In terms of what people were actually looking for when they came across this blog, by far the most popular keywords were “duchy of cambridge” and “does bin laden exist”.

Most of the visits to this site came from tini.cc, which appears to a URL shortener site. I assume therefore that people are using it to send links to my site to others. After that, people are coming from the WordPress tags and Twitter. Obviously, blogs that I have commented on and whose posts I have reblogged are another key source too.

 

Are we fighting ourselves?

So it turns out that Osama Bin Laden’s final video was to the people of the Middle East, encouraging them to rise up against their corrupt leaders and take control. It is not clear when this video was shot but he is reported to have said:

I think that the winds of change will blow over the entire Muslim world, with permission from Allah…So, what are you waiting for? Save yourselves and your children, because the opportunity is here.”

There is of course the important question as to whether Bin Laden went, was killed, at the right time, having served his purpose in God’s grand design. But, as most people will no doubt recognise, it seems that both Al quaeda and the West that they are fighting have a similar value – that of the self-determination of the Muslim people. The conflict would appear to  be over how that value is best implemented.

It just so happens that I am reading Kwame Anthony Appiah’s “Cosmopolitanism: Ethics in a World of Strangers”. By a complete coincidence – or is it – I have got to the bit where Appiah argues that this precise point:

The fact that both Palestians and Israelis – in particular, that both observant Muslims and observant Jews – have a special relation of Jerusalem, to the Temple Mount, has been a reliable source of trouble. The problem isn’t that they disagree about the importance of Jerusalem: the problem is exactly that they both care for it deeply and, in part, for the same reason. Mohammed, in the first years of Islam, urged his followers to turn toward Jerusalem in prayer because he had learned the story of Jerusalem from the Jews among whom he lived in Mecca. Nor…it is an accident that the West’s fiercest adversaries amoung other societies tend to come from among the most Westernised of the group…We all know now the foot soldiers of Al Quaeda who committed  the mass murders of the Twin Towers and the Pentagon were not bedouins from the desert; nor unlettered fellahin.”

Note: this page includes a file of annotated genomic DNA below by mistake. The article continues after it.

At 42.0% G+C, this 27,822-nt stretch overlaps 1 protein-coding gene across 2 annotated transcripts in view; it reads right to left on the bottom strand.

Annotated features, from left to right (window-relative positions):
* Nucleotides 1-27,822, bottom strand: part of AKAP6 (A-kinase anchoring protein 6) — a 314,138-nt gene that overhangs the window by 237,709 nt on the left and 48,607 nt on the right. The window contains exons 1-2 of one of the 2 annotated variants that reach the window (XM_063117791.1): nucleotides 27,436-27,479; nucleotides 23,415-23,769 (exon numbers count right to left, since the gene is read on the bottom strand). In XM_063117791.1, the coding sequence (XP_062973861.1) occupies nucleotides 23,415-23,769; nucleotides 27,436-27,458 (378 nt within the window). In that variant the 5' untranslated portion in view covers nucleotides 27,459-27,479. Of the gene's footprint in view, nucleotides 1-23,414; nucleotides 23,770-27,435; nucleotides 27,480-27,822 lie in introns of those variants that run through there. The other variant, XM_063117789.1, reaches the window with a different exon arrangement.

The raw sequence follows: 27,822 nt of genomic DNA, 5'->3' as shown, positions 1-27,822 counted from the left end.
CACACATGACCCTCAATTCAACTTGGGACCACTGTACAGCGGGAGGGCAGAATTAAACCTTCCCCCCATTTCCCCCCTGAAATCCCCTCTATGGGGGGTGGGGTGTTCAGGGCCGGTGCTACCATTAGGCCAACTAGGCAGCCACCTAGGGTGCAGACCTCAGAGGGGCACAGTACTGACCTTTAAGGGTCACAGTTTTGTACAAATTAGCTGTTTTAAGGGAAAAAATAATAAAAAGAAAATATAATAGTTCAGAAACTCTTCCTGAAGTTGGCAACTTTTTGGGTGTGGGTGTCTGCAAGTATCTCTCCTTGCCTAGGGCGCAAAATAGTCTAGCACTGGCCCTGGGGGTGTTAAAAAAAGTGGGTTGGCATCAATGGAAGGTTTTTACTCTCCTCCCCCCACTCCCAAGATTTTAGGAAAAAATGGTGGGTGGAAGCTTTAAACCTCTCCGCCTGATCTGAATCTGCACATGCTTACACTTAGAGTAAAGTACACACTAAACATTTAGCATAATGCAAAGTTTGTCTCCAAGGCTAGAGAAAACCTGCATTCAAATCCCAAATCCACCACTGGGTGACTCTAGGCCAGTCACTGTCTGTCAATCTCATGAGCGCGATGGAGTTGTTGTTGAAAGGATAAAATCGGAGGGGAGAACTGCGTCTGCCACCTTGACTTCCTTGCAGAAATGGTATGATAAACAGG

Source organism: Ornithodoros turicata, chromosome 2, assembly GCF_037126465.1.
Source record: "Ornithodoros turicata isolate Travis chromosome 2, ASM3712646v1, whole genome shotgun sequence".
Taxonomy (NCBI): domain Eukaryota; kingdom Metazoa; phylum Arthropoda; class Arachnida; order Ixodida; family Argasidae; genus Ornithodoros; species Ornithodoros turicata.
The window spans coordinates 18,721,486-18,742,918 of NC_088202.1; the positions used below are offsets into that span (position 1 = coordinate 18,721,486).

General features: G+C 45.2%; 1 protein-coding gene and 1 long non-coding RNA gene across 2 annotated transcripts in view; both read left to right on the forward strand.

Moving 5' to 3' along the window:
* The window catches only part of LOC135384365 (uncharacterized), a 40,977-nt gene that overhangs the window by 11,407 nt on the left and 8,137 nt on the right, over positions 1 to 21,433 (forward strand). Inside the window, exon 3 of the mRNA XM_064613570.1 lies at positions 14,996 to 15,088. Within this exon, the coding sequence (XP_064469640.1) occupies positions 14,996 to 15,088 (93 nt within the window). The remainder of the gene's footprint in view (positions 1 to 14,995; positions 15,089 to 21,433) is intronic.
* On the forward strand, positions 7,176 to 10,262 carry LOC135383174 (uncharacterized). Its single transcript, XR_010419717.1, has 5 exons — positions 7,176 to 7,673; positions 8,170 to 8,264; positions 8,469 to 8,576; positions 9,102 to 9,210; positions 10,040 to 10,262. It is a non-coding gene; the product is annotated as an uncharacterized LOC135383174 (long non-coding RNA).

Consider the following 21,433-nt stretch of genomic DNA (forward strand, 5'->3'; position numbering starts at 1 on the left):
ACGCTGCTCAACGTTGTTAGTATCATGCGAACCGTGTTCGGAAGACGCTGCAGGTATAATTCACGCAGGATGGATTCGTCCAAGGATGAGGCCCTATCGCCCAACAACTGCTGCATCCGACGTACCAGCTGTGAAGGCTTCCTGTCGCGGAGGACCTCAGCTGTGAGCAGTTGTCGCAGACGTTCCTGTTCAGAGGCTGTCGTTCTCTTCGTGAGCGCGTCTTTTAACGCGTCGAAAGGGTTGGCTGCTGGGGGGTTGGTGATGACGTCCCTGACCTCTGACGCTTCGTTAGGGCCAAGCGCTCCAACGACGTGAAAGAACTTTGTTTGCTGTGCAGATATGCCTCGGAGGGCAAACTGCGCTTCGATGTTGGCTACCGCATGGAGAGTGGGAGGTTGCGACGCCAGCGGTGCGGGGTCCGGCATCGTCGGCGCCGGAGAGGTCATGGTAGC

Appiah goes to describe the wider pattern of independence movements – how it was the Western-educated bourgeoise who built the independence movement in his own Ghana, how India’s independence was led by an Indian-born South African, British trained lawyer (Ghandi), an Indian who wore Savile Row suits and sent his daughter to an English boarding school (Nehru) and another ‘Indian’ who joined Lincoln’s Inn and became a barrister at the age of 19 (Jinna). Even Colonol Gaddafi’s own sons and President Al-Assad of Syria are Western-educated.

Appiah cites Caliban, the original inhabitant of the island commandeered by Prospero in Shakespeare’s Tempest:

You taught me language and my profit on’t

Is, I know how to curse.

Osama Bin Laden, therefore, is arguably in the mould of every other ‘freedom fighter’ in that he shares some common values (not all of them) with his enemy. Though he was raised a devout Wahhabi Muslim, he attended a top secular school, he studied economics and business administration and he possible gained a degree in civil engineering or public administration. He also had an interest in reading, in particular Field Marshal Montgomery and Charles De Gaulle, and football, in which his favourite position was centre forward and he supported Arsenal FC.

The irony is that the more we in the West is interested in spreading our values, whether it be democracy, freedom or McDonalds, the more likely that they will sow the seeds for more conflict against us. So perhaps we should see Al Quaeda has a compliment, rather than a threat, to our own way of life.